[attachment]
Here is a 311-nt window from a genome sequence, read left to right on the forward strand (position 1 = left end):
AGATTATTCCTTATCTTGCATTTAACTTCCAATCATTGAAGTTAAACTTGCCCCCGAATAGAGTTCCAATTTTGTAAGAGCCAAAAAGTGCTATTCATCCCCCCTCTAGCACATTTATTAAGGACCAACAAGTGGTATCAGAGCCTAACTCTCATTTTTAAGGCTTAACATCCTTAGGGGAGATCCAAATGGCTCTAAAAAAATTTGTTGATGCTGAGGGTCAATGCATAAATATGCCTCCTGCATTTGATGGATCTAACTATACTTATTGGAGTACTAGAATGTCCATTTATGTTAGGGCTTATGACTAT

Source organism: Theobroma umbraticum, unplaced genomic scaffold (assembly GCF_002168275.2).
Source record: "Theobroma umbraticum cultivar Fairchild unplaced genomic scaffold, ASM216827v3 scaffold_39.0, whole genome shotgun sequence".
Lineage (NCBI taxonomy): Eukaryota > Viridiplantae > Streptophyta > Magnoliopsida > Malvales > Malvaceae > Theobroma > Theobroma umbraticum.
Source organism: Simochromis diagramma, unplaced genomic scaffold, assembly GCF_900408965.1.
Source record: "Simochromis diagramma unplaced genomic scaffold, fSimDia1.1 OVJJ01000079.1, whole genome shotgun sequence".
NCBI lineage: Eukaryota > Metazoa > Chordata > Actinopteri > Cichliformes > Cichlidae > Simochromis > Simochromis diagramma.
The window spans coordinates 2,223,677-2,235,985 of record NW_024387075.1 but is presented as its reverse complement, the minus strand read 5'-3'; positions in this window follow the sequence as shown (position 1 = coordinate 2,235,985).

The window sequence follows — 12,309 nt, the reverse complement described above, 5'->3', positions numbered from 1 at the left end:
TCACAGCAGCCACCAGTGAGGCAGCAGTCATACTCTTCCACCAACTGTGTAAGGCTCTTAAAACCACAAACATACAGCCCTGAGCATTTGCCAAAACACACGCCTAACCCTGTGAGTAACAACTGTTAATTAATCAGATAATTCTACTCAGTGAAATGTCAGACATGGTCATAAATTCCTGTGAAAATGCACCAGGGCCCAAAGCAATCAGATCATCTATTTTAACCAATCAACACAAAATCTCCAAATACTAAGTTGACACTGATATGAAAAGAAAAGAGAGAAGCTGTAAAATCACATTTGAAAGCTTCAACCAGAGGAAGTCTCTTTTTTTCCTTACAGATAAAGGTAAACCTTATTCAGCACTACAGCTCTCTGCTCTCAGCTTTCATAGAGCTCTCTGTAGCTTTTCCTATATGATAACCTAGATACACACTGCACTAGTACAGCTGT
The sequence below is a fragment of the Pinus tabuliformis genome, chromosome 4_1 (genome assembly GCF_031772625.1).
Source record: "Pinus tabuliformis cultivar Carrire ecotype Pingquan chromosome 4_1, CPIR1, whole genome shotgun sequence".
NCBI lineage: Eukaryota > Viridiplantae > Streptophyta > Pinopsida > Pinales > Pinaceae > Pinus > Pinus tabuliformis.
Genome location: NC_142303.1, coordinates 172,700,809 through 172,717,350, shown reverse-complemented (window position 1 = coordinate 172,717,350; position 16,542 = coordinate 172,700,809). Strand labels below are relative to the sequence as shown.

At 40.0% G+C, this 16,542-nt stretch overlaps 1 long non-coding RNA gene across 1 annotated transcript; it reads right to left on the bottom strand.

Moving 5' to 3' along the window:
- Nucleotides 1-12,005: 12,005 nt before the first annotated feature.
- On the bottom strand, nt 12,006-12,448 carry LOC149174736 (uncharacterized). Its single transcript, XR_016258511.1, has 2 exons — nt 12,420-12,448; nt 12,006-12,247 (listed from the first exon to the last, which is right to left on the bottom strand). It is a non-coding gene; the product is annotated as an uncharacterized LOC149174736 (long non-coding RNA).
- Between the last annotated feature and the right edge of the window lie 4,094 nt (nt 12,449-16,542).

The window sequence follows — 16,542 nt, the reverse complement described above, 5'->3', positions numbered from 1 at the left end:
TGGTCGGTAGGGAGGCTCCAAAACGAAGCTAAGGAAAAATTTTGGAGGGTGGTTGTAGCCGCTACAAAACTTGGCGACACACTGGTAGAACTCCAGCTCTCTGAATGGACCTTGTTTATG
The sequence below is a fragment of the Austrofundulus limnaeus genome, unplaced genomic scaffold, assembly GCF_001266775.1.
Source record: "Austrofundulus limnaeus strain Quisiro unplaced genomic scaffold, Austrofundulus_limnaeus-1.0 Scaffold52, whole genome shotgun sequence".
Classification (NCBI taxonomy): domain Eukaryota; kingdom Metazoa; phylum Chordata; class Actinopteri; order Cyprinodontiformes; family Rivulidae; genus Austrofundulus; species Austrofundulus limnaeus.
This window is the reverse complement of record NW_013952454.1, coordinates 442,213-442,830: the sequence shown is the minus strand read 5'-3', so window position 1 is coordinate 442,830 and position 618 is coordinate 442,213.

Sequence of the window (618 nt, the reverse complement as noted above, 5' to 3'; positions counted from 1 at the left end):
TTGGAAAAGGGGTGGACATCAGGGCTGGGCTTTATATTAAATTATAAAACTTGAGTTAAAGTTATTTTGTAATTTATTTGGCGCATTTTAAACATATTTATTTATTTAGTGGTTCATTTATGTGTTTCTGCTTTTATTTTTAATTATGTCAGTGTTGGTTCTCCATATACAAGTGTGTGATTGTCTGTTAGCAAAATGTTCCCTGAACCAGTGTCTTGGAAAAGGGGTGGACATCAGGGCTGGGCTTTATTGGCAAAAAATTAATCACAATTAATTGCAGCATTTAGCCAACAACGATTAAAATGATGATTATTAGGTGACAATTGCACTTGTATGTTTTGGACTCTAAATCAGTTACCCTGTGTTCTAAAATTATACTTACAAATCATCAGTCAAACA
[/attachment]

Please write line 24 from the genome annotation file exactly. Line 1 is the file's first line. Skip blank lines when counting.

Source record: "Austrofundulus limnaeus strain Quisiro unplaced genomic scaffold, Austrofundulus_limnaeus-1.0 Scaffold52, whole genome shotgun sequence".